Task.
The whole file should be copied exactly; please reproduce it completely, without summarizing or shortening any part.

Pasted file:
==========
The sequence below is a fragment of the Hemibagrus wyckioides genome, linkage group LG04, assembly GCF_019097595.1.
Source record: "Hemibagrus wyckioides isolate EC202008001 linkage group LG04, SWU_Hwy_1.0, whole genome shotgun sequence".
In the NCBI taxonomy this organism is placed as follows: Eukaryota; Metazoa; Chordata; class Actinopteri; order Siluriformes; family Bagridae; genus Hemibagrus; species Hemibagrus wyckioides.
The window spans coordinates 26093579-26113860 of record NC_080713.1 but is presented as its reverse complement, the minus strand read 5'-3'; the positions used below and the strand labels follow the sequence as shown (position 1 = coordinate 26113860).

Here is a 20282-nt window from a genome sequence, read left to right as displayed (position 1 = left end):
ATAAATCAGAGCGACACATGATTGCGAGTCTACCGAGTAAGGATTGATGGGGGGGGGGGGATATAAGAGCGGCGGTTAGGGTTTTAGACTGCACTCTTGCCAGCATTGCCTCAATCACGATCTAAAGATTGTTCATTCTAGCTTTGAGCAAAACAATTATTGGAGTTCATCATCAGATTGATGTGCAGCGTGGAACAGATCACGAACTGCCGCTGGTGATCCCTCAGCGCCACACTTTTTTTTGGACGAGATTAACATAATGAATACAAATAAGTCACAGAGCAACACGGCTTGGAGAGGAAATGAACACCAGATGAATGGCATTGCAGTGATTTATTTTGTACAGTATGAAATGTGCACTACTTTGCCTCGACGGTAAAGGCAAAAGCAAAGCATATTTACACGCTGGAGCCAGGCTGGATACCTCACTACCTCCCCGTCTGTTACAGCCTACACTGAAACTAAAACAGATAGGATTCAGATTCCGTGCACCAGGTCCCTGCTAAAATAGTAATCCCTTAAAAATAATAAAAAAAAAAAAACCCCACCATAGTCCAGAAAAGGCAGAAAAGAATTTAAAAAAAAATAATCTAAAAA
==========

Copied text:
The sequence below is a fragment of the Hemibagrus wyckioides genome, linkage group LG04, assembly GCF_019097595.1.
Source record: "Hemibagrus wyckioides isolate EC202008001 linkage group LG04, SWU_Hwy_1.0, whole genome shotgun sequence".
In the NCBI taxonomy this organism is placed as follows: Eukaryota; Metazoa; Chordata; class Actinopteri; order Siluriformes; family Bagridae; genus Hemibagrus; species Hemibagrus wyckioides.
The window spans coordinates 26093579-26113860 of record NC_080713.1 but is presented as its reverse complement, the minus strand read 5'-3'; the positions used below and the strand labels follow the sequence as shown (position 1 = coordinate 26113860).

Here is a 20282-nt window from a genome sequence, read left to right as displayed (position 1 = left end):
ATAAATCAGAGCGACACATGATTGCGAGTCTACCGAGTAAGGATTGATGGGGGGGGGGGGATATAAGAGCGGCGGTTAGGGTTTTAGACTGCACTCTTGCCAGCATTGCCTCAATCACGATCTAAAGATTGTTCATTCTAGCTTTGAGCAAAACAATTATTGGAGTTCATCATCAGATTGATGTGCAGCGTGGAACAGATCACGAACTGCCGCTGGTGATCCCTCAGCGCCACACTTTTTTTTGGACGAGATTAACATAATGAATACAAATAAGTCACAGAGCAACACGGCTTGGAGAGGAAATGAACACCAGATGAATGGCATTGCAGTGATTTATTTTGTACAGTATGAAATGTGCACTACTTTGCCTCGACGGTAAAGGCAAAAGCAAAGCATATTTACACGCTGGAGCCAGGCTGGATACCTCACTACCTCCCCGTCTGTTACAGCCTACACTGAAACTAAAACAGATAGGATTCAGATTCCGTGCACCAGGTCCCTGCTAAAATAGTAATCCCTTAAAAATAATAAAAAAAAAAAAACCCCACCATAGTCCAGAAAAGGCAGAAAAGAATTTAAAAAAAAATAATCTAAAAA